The transformation for FeniX has continued into the summer months, progressing from being an afterthought in games to becoming a main focal point in Liquid's rise up the rankings. One of the biggest changes in his gameplay is the solidification of his early-game. Last season he was having trouble with falling behind in gold during the first 10 minutes of game. This split it's been an entirely different story, with FeniX continually beating his peers in lane and holding an average of 8 CS over his opponent by that same 10 minute mark.

Unlike Bjergsen who is the be-all and end-all for TSM's success depending on how well he carries, FeniX plays a different game. He's more of a patient player, enjoying his time on champions where he can poke from the back and harass, waiting for the split second where he can see an opening to attack.

This is why his Azir play this season has become one of the signature player-champion combinations in the league; Fenix upped his overall record on the Emperor of Shurima to 4-0 after their win over Team SoloMid on Sunday.

FeniX's self-preservation with Azir is what makes him one of the most dangerous players in NA. He's only died four times in his four games on him, with his self-restraint and calm movements with the champion allowing him to get out of situations that look like they're certain death. Instead of trying to be the main engage tool or going for a low target with a quick dash in, FeniX likes to wait for the perfect opportunity to pull the trigger and unleash his cooldowns.

This is even true when it looks like a fight is going in their opponents' favor, like today against TSM; with seemingly a flick of the wrist, TL's Emperor of the Sands turned the brawl around to divide the lunging TSM members and conquer them to another victory in the standings.

On a triple threat team of carries, FeniX is the quietest. Piglet and Quas are aggressive, will make huge, flashy outplays on their individual accord and end games through their late-game power. For FeniX, even his biggest play of the season, the four-on-one tower dive versus Counter Logic Gaming, wasn't from his own doing. They came to him; FeniX patiently and wisely threw up his turret, outplayed the aggression coming towards him, murdered them all, and then went back on his merry way to help his team.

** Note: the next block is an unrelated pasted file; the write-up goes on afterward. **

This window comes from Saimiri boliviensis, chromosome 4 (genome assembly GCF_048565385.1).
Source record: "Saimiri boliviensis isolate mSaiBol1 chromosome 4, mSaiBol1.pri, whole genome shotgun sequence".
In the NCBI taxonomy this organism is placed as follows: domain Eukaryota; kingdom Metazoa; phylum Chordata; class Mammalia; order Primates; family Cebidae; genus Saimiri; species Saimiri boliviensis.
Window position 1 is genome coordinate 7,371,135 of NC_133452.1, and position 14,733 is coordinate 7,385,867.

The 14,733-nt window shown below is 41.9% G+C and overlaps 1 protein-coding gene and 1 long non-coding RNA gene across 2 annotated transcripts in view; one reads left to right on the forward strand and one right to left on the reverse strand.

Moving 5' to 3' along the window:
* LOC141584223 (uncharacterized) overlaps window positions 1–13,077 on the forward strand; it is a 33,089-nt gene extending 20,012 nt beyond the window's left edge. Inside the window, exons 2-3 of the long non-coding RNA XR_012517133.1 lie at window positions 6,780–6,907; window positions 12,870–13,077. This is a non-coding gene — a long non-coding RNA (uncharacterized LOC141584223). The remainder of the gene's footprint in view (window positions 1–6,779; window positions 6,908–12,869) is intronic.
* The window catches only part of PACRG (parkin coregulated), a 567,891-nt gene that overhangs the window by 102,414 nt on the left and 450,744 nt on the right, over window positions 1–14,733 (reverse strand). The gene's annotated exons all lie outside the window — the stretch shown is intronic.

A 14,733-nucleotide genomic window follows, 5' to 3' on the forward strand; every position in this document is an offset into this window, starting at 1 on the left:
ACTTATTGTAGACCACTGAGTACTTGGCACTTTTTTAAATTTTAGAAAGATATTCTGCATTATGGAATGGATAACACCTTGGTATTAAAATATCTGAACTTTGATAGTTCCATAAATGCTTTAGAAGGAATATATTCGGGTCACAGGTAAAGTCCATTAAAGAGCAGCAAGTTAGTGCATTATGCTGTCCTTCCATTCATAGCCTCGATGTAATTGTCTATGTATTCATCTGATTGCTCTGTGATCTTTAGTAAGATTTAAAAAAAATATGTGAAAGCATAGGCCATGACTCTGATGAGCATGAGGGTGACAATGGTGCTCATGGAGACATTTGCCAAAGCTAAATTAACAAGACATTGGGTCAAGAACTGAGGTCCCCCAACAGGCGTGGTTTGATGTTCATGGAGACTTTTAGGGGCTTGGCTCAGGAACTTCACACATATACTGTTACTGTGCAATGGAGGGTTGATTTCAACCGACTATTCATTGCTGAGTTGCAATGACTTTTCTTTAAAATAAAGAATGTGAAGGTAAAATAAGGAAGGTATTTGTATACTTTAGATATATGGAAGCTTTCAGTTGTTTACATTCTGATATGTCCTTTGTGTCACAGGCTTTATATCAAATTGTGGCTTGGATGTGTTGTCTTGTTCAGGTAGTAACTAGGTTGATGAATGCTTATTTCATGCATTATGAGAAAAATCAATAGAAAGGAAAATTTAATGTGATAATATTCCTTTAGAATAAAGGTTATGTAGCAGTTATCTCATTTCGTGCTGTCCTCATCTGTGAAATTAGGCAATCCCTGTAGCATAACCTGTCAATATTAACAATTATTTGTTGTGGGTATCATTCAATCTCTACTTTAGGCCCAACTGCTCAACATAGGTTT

FeniX doesn't need to be the face of the team or the player that everyone raves about. He does his job to the best of his abilities, farms the entire map, and then deals a majority of his team's damage through massive poke from champions like Azir or Twisted Fate. He jabs at you with a thousand paper cuts until you're forced into a fight, where he'll step back, watch Piglet and Quas go in for blood, and ultimately sweep everything up with a final engage to put himself into the fray.

At 10-4, Liquid have already surpassed last season's average win total and are in a position with two weeks left to secure an all important bye in the postseason. TL, with their third place finish last campaign, accrued enough circuit points to put them into a strong spot of either grabbing one of the two direct Worlds spots for NA or at the top of the last-chance gauntlet where they'll only need one Bo5 win.

Worlds was never a possibility for FeniX back on Korea with the lowly Jin Air Falcons. Now, two years later, his patience might finally pay off with a trip to the biggest LoL tournament in the world alongside a team he's made a family.

Tyler "Fionn" Erzberger is a staff writer for theScore eSports who covers the North American LCS and Korea's Champions.